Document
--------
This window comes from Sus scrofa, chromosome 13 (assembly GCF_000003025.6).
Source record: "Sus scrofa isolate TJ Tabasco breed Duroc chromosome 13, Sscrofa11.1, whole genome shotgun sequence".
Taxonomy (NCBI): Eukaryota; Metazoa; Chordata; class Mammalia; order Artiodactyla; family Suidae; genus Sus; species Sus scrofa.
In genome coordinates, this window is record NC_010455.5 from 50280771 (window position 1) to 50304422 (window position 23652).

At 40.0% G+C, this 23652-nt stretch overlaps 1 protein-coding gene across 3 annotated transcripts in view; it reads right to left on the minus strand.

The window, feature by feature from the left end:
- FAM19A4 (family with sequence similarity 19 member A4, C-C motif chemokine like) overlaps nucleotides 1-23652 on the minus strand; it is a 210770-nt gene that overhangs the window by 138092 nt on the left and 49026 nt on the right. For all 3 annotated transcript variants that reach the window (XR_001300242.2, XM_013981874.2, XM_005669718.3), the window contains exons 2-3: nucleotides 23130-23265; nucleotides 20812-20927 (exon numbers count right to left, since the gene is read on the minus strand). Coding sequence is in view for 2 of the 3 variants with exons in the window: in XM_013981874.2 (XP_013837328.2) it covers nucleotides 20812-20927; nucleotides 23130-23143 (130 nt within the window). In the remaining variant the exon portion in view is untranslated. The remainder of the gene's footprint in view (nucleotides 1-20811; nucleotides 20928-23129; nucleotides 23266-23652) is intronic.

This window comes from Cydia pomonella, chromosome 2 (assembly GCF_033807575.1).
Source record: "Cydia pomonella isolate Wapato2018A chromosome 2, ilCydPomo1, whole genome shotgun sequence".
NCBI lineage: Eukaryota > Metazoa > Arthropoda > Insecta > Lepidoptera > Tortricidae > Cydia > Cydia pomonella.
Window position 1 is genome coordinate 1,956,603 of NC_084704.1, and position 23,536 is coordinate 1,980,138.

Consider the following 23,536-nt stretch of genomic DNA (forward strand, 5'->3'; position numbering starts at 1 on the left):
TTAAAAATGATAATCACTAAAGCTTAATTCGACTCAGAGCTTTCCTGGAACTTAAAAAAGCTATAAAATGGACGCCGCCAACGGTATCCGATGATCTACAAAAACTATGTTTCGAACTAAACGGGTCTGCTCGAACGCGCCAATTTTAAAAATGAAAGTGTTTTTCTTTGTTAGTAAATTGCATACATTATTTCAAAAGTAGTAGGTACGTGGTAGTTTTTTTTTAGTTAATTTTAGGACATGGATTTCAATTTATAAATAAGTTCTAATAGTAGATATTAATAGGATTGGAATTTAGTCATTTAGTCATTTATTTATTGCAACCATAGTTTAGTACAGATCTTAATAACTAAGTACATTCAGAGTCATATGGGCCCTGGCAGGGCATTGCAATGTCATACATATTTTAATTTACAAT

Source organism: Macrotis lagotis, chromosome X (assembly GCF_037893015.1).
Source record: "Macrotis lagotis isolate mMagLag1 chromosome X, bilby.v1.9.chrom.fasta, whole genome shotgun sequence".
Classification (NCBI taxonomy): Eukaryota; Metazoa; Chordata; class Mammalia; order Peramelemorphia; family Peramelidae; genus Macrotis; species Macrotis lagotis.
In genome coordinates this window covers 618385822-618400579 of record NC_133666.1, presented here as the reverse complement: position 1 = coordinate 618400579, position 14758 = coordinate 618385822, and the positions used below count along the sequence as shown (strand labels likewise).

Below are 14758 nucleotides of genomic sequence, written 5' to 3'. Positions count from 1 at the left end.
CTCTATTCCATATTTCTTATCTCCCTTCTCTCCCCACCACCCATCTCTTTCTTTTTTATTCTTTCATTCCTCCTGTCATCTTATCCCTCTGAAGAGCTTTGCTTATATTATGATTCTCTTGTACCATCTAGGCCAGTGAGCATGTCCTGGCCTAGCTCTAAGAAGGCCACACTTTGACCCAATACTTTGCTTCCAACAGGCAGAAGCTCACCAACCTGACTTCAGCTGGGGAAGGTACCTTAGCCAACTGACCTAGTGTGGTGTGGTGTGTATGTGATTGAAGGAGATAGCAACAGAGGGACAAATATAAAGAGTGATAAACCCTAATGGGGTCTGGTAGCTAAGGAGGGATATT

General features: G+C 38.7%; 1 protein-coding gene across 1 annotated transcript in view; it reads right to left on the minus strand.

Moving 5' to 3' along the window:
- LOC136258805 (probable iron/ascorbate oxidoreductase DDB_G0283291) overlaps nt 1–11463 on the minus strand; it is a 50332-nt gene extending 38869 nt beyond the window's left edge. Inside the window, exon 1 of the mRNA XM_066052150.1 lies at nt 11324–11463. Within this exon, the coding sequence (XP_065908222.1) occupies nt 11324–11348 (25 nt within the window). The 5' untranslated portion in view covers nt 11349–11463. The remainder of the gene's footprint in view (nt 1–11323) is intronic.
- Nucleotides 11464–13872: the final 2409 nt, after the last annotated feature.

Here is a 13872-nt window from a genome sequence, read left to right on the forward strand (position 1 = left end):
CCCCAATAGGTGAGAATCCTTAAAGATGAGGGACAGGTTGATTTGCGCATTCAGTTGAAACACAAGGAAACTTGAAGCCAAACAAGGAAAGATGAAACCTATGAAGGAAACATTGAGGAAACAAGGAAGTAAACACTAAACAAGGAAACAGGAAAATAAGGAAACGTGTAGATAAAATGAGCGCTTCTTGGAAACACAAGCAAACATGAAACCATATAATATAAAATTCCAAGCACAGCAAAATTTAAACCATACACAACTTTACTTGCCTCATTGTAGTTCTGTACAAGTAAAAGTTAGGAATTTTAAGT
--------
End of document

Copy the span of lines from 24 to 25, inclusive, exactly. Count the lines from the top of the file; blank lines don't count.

Here is a 13872-nt window from a genome sequence, read left to right on the forward strand (position 1 = left end):
CCCCAATAGGTGAGAATCCTTAAAGATGAGGGACAGGTTGATTTGCGCATTCAGTTGAAACACAAGGAAACTTGAAGCCAAACAAGGAAAGATGAAACCTATGAAGGAAACATTGAGGAAACAAGGAAGTAAACACTAAACAAGGAAACAGGAAAATAAGGAAACGTGTAGATAAAATGAGCGCTTCTTGGAAACACAAGCAAACATGAAACCATATAATATAAAATTCCAAGCACAGCAAAATTTAAACCATACACAACTTTACTTGCCTCATTGTAGTTCTGTACAAGTAAAAGTTAGGAATTTTAAGT